In my previous blog posts about the Basal Alignment Project and Question Stems, I shared some resources that might help you navigate the tricky Common Core English Language Arts standards. Today I have another resource for you: NewsELA!
I discovered NewsELA from a colleague. I then passed it on to the staff at our building and our librarian forged the way. She held my hand using this new tool, and now I will do the same for you.
First, I spent some time navigating the site. The site looks to the untrained eye as graphically stimulating as a major news site. The photos are interesting and it is easy to navigate.
Next, I assigned the students in my reading group to an account. Luckily we use another online service so I used their same usernames and passwords. NewsELA gives me a code so each student is assigned to my group.
Third, I chose a story I wanted our whole group to read. It was related to a Literacy Design Collaborative unit I was teaching about solving mysteries. Through NewsELA, I chose a lower Lexile level and printed out (on paper!) the text from NewsELA. As a class we practiced some close reading activities, focusing on vocabulary and our inquiry question for the week.
Next, students logged onto the site and took a quiz on the story we spent several days engaged in close reading activities. I was able to see how closely they met the Common Core Standard I was teaching this week.
Here’s the magic of NewsELA: not only is the news information interesting non-fiction text, but also students can choose their appropriate Lexile level. So kids can find a non-fiction text that interests them and then choose the best difficulty level so they can comprehend the information. Students can choose from topics such as Science, Money, Law, Health, or the Arts. Just like Netflix or Amazon, the site will recommend another story in the same genre or topic after they finish reading the story of choice.
The second fantastic piece of NewsELA is that students can take quizzes that measure their ability to meet the Common Core State Standards. There are some stories that have quizzes attached. It’s terrific as a teacher to have one more piece of information to tell me how students are doing. I can also look at my class and use the quizzes as formative assessments: what skills do I need to re-teach to which students?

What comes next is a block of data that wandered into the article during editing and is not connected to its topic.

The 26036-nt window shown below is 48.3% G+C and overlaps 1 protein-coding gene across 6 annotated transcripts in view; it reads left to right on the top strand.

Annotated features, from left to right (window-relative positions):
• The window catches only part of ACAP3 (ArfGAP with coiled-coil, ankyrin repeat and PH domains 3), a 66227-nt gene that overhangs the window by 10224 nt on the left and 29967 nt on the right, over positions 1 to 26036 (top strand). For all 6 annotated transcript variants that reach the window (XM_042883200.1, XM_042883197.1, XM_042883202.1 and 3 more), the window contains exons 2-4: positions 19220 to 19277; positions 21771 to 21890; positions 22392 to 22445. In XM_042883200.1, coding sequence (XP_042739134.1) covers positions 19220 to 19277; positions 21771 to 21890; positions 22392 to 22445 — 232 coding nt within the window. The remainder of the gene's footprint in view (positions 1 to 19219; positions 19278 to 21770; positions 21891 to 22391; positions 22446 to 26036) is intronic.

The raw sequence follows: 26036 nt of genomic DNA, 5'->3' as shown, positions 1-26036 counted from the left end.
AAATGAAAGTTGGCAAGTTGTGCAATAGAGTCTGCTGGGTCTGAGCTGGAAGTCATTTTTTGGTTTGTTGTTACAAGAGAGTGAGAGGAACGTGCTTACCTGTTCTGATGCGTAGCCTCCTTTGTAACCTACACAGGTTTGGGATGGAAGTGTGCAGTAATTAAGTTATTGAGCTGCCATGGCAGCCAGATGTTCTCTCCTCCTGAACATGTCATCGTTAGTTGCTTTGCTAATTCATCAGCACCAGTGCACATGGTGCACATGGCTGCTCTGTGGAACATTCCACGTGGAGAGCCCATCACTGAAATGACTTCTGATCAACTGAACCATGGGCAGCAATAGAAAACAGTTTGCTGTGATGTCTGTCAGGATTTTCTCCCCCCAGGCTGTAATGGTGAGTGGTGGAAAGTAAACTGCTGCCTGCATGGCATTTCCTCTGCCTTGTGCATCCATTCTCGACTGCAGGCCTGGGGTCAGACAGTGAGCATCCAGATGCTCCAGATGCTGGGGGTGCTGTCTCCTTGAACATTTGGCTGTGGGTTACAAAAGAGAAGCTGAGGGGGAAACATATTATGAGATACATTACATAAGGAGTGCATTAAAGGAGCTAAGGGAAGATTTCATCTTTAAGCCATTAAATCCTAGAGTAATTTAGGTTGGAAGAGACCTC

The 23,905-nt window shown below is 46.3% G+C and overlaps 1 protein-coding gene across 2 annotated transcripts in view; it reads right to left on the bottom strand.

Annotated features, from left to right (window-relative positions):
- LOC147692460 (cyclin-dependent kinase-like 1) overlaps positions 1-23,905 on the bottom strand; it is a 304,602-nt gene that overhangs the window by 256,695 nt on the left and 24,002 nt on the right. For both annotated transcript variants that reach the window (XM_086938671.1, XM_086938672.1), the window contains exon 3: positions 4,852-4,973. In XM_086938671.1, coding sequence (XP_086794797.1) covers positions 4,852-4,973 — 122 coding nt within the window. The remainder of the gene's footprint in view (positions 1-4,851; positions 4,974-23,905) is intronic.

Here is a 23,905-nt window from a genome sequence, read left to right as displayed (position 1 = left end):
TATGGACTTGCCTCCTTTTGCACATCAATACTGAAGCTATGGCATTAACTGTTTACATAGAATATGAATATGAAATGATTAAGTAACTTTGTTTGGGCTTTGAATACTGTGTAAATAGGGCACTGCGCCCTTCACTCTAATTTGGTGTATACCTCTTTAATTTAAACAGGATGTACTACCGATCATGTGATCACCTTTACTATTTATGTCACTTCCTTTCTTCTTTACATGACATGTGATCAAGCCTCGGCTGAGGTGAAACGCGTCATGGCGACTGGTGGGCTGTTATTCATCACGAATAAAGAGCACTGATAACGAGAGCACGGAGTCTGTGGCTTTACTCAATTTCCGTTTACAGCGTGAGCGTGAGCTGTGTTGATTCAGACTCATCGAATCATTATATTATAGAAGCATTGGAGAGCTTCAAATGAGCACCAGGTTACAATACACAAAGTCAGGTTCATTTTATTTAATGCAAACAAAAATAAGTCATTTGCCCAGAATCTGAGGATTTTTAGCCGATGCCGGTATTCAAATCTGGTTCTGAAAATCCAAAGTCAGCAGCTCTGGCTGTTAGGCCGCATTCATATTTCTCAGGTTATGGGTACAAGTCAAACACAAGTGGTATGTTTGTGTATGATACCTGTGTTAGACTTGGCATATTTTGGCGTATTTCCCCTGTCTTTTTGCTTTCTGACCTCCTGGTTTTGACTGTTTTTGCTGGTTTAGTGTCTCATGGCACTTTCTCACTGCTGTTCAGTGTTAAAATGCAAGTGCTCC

Here is the fly in the ointment: NewsELA has moved from a free full service site to one that requires a Pro subscription to access all the services. All of the steps I’ve described thus far are available on the free version.
The PRO version allows me as a teacher to assign stories and quizzes to my students. When they log on, they will see a series of stories I want them to read along with the quizzes I want them to take. The PRO version also allows me to look at my class as a whole and see at once glance how they scored on the quizzes. Even without the PRO version, NewsELA remains an excellent resource to both students and teachers.
Just last week I was singing the praises of NewsELA to a fellow coach. She’s supporting a teacher who wants to use CCSS aligned non-fiction materials. Of course, this teacher doesn’t have a class set of non-fiction texts. NewsELA solved the problem of each student reading the same content at different levels, allowing for both scaffolding and differentiation. Besides practicing reading skills and strategies, students are learning more about the world around them.